An experimental narrative, alternating first-person and third-person points of view separated by chapters, no clear setting in terms of location except a time stamp before every chapter, an inventive voice that defines the contours of this rather unique plotline, Hungry Gods by Richa Lakhera is a new-age crime novel that needs to be read and enjoyed at leisure.
And yet, at the core of this story is a cliched plot that involves rape-cum-murder which is avenged two decades later by a mystery person. But aren’t all plots clichéd? “All stories,” to borrow from what Brandon Sanderson recently said, “have been told before.” How you tell it in your unique voice is the only remaining trick. Well, Richa’s voice is unique indeed, one that fits well into the ambit of that word ‘remaining’.
A part of the city where the story is set is called the Dune, a red light area next to the sea where the businesses of drugs and sex feed on one another to thrive. This is where lives Este, a prostitute, along with her infant daughter and her mother. The mother is mentally unstable and Este seems to be slowing moving in the same direction without her knowing, consumed as she is with the pressures of survival and the knowledge that her father and her daughter’s father might be the same man, a rich superstar who goes by the name of Neville Valentine.
Mr. Valentine is a thickheaded and short-tempered superstar, who has been hired to do a film series for a pharma company called Medici. Valentine has a basement under his bungalow right next to the beach where he keeps his sex toys and indulges in fetishes with select few upcoming starlets. He is cruel, his mind poisoned with money, drugs, and success, and he hates the legal head of Medici pharma, a man called Ranganathan, or just Ranga. Ranga likes young boys and hates Valentine as much as Valentine hates him. Their paths have crossed earlier too, we are told, when they had committed a crime together.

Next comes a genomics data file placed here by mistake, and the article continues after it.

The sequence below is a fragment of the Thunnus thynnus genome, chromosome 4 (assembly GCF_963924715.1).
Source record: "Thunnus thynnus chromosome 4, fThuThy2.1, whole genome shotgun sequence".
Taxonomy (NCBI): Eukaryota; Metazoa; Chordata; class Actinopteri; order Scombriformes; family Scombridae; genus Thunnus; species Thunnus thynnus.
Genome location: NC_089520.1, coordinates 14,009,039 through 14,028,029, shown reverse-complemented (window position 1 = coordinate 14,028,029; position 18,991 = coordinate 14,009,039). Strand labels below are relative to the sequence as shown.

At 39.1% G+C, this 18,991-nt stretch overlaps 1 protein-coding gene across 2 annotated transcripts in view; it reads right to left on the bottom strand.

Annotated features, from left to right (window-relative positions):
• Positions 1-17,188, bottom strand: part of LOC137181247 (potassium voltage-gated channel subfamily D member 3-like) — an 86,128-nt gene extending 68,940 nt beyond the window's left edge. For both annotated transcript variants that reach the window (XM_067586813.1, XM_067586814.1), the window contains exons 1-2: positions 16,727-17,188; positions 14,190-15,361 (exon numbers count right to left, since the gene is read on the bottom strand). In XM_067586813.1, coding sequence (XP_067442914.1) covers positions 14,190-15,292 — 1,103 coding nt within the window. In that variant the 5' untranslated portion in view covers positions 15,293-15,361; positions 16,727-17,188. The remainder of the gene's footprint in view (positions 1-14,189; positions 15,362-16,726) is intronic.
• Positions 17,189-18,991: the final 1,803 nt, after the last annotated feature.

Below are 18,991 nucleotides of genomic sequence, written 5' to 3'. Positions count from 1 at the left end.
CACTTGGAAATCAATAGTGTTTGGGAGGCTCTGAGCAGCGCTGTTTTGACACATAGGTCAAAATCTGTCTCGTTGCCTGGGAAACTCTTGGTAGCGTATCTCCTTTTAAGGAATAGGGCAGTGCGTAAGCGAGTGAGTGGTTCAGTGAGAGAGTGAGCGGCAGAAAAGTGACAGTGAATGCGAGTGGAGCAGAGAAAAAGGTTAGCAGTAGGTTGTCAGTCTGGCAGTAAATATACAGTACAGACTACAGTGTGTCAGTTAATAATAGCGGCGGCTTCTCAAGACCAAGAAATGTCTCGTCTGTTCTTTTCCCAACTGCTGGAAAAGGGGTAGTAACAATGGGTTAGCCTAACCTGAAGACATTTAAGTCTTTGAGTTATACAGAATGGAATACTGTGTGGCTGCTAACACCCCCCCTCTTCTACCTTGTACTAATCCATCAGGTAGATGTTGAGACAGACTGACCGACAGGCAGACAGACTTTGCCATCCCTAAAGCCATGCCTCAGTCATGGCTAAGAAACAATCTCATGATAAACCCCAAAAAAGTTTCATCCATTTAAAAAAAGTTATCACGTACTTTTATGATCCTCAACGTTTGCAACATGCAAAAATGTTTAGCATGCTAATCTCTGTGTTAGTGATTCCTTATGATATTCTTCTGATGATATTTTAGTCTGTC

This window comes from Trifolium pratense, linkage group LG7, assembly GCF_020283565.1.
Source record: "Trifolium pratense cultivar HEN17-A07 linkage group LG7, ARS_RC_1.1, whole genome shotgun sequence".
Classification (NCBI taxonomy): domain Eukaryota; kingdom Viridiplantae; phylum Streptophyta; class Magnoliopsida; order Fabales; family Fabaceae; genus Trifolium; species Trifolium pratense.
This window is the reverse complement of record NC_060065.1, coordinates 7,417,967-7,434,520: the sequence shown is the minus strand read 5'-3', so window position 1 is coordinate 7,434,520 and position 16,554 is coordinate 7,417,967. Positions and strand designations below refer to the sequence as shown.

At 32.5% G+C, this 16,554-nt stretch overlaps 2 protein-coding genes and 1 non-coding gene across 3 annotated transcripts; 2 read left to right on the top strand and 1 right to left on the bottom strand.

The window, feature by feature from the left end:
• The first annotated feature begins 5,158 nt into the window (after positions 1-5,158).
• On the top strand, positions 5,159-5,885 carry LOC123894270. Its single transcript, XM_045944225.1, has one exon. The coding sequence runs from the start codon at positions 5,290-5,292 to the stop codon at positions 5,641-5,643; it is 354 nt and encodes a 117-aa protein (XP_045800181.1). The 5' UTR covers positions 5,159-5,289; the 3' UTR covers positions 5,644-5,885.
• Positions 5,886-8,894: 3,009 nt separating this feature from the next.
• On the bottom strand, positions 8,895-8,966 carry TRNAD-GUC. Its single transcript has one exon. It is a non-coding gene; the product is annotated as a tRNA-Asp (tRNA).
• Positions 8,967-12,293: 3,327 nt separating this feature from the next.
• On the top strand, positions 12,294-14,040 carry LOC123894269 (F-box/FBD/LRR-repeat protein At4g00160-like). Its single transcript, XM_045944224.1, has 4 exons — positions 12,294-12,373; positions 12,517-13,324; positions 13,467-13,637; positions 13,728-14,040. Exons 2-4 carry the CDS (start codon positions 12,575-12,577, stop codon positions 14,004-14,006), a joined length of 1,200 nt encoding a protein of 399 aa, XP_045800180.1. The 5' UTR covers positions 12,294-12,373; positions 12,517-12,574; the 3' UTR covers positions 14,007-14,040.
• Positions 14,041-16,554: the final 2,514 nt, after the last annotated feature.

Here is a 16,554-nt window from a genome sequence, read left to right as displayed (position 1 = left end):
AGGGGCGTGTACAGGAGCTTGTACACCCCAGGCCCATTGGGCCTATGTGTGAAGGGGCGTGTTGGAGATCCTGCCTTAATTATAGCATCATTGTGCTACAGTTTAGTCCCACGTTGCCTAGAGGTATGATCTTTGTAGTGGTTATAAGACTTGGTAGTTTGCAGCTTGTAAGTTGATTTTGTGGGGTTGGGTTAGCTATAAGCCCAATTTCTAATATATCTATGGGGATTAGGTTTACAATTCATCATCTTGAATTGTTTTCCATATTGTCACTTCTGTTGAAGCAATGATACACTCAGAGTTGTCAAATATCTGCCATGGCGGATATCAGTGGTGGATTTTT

Over and above these characters are others like Mr. Dinesh Thackrey, who is the first to be murdered by the person avenging the killing. Then there is Thackrey’s daughter Rathi, and a journalist called Molly Limaye, who has access to information that can well derail Medici’s money-making plans with its new drug. And finally, there are the two police officers: Inspector Dorab Silva (a rather unique combination of a Parsi first name with a Christian surname) and his assistant Gauda (not the cheese, of course). These police officers, though as immoral as the others, have a set direction to take and they do precisely that right from the murder of Thackrey, as their investigation takes them to the location where Ranga is murdered, and finally to the attempted murder of Valentine. As they make headway, consumed by their own addiction to sex and drugs, they make intriguing discoveries.
The uniqueness of the names of people and places stand out. The bar in the Dune is called Roobi Bloo, the superstar lives in 555, Neverland, there’s a Pied Piper yacht in Dune harbour, and the police headquarters is located in South City etc.
The end, not quite as expected, is surprising if not rewarding. In many ways, reading this book is like watching a Guy Richie’s movie where multiple characters come in and out of a unique and inventive plot. All in all, Hungry Gods by Richa Lakhera is good read that you shouldn’t miss.
Rating 4.5 / 5 stars.